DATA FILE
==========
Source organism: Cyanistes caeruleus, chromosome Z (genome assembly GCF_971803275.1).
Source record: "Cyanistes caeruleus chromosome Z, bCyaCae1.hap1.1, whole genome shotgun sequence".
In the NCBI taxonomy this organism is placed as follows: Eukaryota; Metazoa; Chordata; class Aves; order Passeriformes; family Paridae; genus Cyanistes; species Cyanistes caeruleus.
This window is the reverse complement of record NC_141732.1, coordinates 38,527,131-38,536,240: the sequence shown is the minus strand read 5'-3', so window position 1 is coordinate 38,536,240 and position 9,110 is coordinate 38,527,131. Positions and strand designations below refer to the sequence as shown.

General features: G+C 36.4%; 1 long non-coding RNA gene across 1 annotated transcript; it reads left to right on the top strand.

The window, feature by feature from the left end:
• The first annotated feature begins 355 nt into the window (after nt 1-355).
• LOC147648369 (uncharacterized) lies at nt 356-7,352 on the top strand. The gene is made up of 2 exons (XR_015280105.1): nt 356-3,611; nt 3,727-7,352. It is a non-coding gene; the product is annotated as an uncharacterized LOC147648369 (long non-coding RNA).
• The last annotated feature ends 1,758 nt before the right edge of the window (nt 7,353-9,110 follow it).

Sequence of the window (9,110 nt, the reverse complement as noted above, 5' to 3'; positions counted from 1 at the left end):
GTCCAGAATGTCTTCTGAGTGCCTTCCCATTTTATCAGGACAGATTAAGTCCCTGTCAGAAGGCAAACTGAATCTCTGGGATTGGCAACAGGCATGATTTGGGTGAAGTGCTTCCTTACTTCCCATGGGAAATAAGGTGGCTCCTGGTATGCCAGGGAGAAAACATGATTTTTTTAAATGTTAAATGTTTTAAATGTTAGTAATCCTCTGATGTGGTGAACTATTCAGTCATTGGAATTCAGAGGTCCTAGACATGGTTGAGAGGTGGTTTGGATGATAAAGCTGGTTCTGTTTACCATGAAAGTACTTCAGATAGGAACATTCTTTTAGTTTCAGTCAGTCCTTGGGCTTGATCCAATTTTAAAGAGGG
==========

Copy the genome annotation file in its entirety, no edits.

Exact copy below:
Source organism: Cyanistes caeruleus, chromosome Z (genome assembly GCF_971803275.1).
Source record: "Cyanistes caeruleus chromosome Z, bCyaCae1.hap1.1, whole genome shotgun sequence".
In the NCBI taxonomy this organism is placed as follows: Eukaryota; Metazoa; Chordata; class Aves; order Passeriformes; family Paridae; genus Cyanistes; species Cyanistes caeruleus.
This window is the reverse complement of record NC_141732.1, coordinates 38,527,131-38,536,240: the sequence shown is the minus strand read 5'-3', so window position 1 is coordinate 38,536,240 and position 9,110 is coordinate 38,527,131. Positions and strand designations below refer to the sequence as shown.

General features: G+C 36.4%; 1 long non-coding RNA gene across 1 annotated transcript; it reads left to right on the top strand.

The window, feature by feature from the left end:
• The first annotated feature begins 355 nt into the window (after nt 1-355).
• LOC147648369 (uncharacterized) lies at nt 356-7,352 on the top strand. The gene is made up of 2 exons (XR_015280105.1): nt 356-3,611; nt 3,727-7,352. It is a non-coding gene; the product is annotated as an uncharacterized LOC147648369 (long non-coding RNA).
• The last annotated feature ends 1,758 nt before the right edge of the window (nt 7,353-9,110 follow it).

Sequence of the window (9,110 nt, the reverse complement as noted above, 5' to 3'; positions counted from 1 at the left end):
GTCCAGAATGTCTTCTGAGTGCCTTCCCATTTTATCAGGACAGATTAAGTCCCTGTCAGAAGGCAAACTGAATCTCTGGGATTGGCAACAGGCATGATTTGGGTGAAGTGCTTCCTTACTTCCCATGGGAAATAAGGTGGCTCCTGGTATGCCAGGGAGAAAACATGATTTTTTTAAATGTTAAATGTTTTAAATGTTAGTAATCCTCTGATGTGGTGAACTATTCAGTCATTGGAATTCAGAGGTCCTAGACATGGTTGAGAGGTGGTTTGGATGATAAAGCTGGTTCTGTTTACCATGAAAGTACTTCAGATAGGAACATTCTTTTAGTTTCAGTCAGTCCTTGGGCTTGATCCAATTTTAAAGAGGG